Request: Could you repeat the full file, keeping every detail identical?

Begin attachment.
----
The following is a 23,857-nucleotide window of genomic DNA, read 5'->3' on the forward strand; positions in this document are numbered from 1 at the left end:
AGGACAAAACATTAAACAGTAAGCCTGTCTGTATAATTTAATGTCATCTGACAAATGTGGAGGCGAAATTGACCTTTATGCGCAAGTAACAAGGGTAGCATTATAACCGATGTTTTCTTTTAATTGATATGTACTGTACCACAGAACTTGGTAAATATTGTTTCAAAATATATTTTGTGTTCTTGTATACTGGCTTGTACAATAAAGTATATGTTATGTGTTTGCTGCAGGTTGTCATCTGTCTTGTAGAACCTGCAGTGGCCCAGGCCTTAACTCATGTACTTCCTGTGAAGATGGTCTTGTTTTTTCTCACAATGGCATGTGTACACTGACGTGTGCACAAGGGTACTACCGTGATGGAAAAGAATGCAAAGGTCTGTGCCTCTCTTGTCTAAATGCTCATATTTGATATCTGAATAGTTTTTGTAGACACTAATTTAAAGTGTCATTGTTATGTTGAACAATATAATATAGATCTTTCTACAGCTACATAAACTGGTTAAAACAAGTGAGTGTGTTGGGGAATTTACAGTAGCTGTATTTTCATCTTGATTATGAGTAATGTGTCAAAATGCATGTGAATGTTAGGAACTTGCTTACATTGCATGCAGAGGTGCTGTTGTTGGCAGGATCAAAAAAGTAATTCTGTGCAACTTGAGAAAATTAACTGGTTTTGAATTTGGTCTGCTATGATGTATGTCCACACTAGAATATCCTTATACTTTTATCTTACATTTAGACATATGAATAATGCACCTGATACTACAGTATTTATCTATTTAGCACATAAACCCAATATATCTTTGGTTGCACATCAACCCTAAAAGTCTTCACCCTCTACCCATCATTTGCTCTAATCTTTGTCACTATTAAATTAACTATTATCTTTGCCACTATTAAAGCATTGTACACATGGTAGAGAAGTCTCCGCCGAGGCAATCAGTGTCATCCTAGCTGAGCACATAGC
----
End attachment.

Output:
The following is a 23,857-nucleotide window of genomic DNA, read 5'->3' on the forward strand; positions in this document are numbered from 1 at the left end:
AGGACAAAACATTAAACAGTAAGCCTGTCTGTATAATTTAATGTCATCTGACAAATGTGGAGGCGAAATTGACCTTTATGCGCAAGTAACAAGGGTAGCATTATAACCGATGTTTTCTTTTAATTGATATGTACTGTACCACAGAACTTGGTAAATATTGTTTCAAAATATATTTTGTGTTCTTGTATACTGGCTTGTACAATAAAGTATATGTTATGTGTTTGCTGCAGGTTGTCATCTGTCTTGTAGAACCTGCAGTGGCCCAGGCCTTAACTCATGTACTTCCTGTGAAGATGGTCTTGTTTTTTCTCACAATGGCATGTGTACACTGACGTGTGCACAAGGGTACTACCGTGATGGAAAAGAATGCAAAGGTCTGTGCCTCTCTTGTCTAAATGCTCATATTTGATATCTGAATAGTTTTTGTAGACACTAATTTAAAGTGTCATTGTTATGTTGAACAATATAATATAGATCTTTCTACAGCTACATAAACTGGTTAAAACAAGTGAGTGTGTTGGGGAATTTACAGTAGCTGTATTTTCATCTTGATTATGAGTAATGTGTCAAAATGCATGTGAATGTTAGGAACTTGCTTACATTGCATGCAGAGGTGCTGTTGTTGGCAGGATCAAAAAAGTAATTCTGTGCAACTTGAGAAAATTAACTGGTTTTGAATTTGGTCTGCTATGATGTATGTCCACACTAGAATATCCTTATACTTTTATCTTACATTTAGACATATGAATAATGCACCTGATACTACAGTATTTATCTATTTAGCACATAAACCCAATATATCTTTGGTTGCACATCAACCCTAAAAGTCTTCACCCTCTACCCATCATTTGCTCTAATCTTTGTCACTATTAAATTAACTATTATCTTTGCCACTATTAAAGCATTGTACACATGGTAGAGAAGTCTCCGCCGAGGCAATCAGTGTCATCCTAGCTGAGCACATAGC